The Basque Country has finished administering the first shot of the Covid-19 vaccine to the 80-and-over population and has begun to vaccinate those aged between 70 and 79, starting with the oldest people in this bracket. According to the regional health chief, Gotzone Sagardui, the vaccines are being administered as fast as they are being received. The region received 70,207 doses of the Pfizer vaccine on Monday and 6,400 of the AstraZeneca vaccine on Tuesday. The regional health department has been making vaccine appointments for people with chronic conditions and serious illnesses, such as transplant recipients and cancer patients, since last week.
The region is continuing to wait for a decision to be made about what to do with people under 60 who have received the first dose of the AstraZeneca vaccine, given this medication is now restricted to the 60-to-69 age group. The Basque government has not ruled out any of the three possible options – administering a second dose of AstraZeneca, using another vaccine or not administering the second injection at all, as the first one is considered to be 70% effective against Covid-19. Basque authorities have, however, indicated that this is a decision that should be made nationally.
Regional healthcare sources said that vaccination has not been halted on any island and that there has been no significant rejection of the AstraZeneca vaccine.
This region has begun immunizing people in their seventies and patients with high-risk conditions, said a government spokesperson. The 60-to-69 group is also being called in for AstraZeneca shots. Overall, 16,386 citizens under the age of 80 have received a dose.
Castilla y León
Regional premier Francisco Igea said on Monday that he expects 70% of the population to be vaccinated 30 to 50 days from now. So far, 22.1% of residents have received at least one dose.
In Catalonia, 85% of the 80-and-over group have had their first shot, and people in their seventies are being called in this week for an injection. Immunization is also proceeding for people in their sixties and for individuals with high-risk medical conditions. On Tuesday, the regional government said that rejection of the AstraZeneca vaccine was in the range of 10%, but that these individuals will be called later in the year for a new appointment.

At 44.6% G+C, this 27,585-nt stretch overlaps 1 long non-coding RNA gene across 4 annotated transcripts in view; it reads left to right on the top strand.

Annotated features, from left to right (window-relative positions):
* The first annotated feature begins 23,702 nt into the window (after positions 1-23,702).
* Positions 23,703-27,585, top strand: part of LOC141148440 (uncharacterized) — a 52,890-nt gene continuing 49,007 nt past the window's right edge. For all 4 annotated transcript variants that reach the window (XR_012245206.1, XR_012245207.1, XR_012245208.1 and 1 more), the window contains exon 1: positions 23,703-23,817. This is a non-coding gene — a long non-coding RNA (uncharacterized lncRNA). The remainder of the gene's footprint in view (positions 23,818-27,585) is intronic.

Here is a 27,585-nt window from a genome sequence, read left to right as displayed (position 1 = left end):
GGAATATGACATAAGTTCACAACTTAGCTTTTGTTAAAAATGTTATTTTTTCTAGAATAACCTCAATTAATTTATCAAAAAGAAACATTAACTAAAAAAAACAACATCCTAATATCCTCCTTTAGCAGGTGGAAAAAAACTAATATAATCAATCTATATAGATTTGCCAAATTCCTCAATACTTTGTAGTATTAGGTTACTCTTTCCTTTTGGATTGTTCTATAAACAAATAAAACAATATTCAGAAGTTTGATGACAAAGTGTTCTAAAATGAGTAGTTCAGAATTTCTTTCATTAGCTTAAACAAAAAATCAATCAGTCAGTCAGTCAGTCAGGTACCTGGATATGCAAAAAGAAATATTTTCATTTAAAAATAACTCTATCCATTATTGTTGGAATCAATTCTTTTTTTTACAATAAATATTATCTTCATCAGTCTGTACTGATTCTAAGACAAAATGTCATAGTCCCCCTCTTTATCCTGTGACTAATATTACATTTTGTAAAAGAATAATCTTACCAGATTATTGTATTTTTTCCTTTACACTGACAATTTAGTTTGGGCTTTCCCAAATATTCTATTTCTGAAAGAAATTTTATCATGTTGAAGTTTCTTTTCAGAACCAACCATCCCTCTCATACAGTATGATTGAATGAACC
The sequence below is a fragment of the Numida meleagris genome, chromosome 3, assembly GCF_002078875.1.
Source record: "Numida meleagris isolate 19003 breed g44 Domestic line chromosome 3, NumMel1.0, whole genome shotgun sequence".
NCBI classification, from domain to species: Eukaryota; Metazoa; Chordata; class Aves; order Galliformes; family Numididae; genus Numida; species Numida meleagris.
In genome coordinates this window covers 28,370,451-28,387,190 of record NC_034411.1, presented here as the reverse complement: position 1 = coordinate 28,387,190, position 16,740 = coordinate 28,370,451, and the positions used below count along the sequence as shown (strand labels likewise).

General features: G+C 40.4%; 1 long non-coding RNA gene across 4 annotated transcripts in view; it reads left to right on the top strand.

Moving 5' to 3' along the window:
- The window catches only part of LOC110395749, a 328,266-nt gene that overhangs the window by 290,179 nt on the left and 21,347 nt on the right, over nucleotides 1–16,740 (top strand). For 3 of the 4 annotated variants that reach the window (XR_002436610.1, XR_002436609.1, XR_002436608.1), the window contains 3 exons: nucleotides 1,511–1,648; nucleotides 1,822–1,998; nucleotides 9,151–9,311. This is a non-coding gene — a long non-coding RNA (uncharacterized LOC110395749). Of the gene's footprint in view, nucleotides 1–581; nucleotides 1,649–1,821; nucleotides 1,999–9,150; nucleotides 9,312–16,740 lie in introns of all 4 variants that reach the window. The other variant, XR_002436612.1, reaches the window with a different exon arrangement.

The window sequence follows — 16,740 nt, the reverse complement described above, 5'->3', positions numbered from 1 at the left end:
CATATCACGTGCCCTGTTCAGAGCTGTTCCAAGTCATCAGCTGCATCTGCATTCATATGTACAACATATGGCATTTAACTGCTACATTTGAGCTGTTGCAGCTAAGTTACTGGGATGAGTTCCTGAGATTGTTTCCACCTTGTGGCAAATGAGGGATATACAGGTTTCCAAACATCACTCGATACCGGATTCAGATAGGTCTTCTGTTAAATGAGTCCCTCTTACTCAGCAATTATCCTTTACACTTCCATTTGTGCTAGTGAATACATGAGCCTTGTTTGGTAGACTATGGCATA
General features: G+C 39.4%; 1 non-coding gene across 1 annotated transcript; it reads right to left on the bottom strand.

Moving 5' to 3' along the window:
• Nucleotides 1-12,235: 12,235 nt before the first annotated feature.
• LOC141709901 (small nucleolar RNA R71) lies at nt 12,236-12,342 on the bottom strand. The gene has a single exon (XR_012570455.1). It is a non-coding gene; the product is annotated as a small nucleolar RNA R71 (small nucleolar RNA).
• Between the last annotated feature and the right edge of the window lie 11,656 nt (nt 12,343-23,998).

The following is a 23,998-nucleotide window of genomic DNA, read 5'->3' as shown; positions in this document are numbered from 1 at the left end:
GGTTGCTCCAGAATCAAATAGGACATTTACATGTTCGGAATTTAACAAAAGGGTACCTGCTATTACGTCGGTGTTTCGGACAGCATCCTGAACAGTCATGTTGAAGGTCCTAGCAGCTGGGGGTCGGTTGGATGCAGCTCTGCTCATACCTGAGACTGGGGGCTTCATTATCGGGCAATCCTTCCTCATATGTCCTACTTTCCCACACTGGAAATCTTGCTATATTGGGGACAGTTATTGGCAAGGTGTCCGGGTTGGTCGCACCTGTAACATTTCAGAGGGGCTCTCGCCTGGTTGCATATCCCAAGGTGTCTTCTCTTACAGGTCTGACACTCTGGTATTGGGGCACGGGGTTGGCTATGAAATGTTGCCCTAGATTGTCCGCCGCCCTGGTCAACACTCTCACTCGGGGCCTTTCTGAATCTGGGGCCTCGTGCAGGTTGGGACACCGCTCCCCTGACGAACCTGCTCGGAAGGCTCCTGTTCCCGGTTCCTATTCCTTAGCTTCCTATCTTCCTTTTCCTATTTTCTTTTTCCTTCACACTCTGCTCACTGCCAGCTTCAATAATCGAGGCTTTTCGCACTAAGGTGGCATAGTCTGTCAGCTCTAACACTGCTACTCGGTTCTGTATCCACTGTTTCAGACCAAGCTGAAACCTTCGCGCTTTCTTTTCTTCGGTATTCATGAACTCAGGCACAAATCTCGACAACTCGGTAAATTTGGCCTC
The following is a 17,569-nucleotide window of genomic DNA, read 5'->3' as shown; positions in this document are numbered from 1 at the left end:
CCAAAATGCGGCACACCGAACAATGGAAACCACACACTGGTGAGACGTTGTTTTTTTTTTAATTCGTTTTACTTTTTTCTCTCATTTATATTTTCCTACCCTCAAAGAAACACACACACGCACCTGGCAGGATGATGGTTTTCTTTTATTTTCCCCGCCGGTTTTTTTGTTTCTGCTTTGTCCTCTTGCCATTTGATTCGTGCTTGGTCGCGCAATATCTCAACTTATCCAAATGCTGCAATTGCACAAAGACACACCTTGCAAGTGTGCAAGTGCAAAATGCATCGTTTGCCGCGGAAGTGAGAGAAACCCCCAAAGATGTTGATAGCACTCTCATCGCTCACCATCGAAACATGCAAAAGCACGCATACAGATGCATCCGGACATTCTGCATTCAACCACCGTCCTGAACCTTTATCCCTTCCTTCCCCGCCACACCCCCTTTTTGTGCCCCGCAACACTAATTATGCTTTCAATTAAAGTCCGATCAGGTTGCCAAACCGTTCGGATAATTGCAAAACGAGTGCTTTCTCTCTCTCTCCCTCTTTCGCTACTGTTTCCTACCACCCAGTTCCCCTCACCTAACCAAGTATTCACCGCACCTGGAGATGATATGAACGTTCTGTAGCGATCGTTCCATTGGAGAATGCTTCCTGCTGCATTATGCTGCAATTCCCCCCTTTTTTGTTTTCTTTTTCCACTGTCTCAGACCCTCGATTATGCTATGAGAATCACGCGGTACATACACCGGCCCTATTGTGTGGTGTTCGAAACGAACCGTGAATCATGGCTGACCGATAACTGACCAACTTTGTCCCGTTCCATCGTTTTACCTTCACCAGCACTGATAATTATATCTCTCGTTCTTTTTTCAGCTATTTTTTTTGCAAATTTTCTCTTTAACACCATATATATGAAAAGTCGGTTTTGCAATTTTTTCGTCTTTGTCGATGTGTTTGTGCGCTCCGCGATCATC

Galicia began to vaccinate people between 70 and 79 years of age this week in the main cities of the region. Appointments are made via text message and confirmed by phone. A total of 50,000 doses of the Pfizer vaccine will be administered to this age group this week. People with serious health conditions began to receive their first shot on Monday. Some 35,500 doses of the Moderna vaccine have been earmarked for this priority group. The region is also set to receive 7,500 doses of the AstraZeneca vaccine, which will be used in a new mass vaccination campaign next weekend which is aimed at the 15,000 residents between 60 and 65 years of age.
La Rioja began to vaccinate people in the 70-to-79 age bracket on Monday. According to sources from the regional health department, this group will receive their first dose at the vaccination site set up in the exposition center Riojaforum and in mobile units that will travel to each basic health zone, beginning with those in Haro, Nájera, Santo Domingo de la Calzada and Murillo. Around 2,000 people from this age group are scheduled to get a shot every day. Sources from the health department consider the speed of the vaccination drive to be “satisfactory.” La Rioja also began on Monday to administer the vaccine to people with pre-existing medical conditions or diseases that make them vulnerable to the virus. This is being done in San Pedro Hospital, where the Moderna vaccine is being used, and in Fundación Calahorra Hospital, which is using the Pfizer vaccine. With respect to the delays in the arrival of the AstraZeneca vaccine, sources from the health department say the vaccination plan “is being adjusted according to what is delivered” and will continue to vaccinate the 60-to-65 age group with the doses that have been so far received.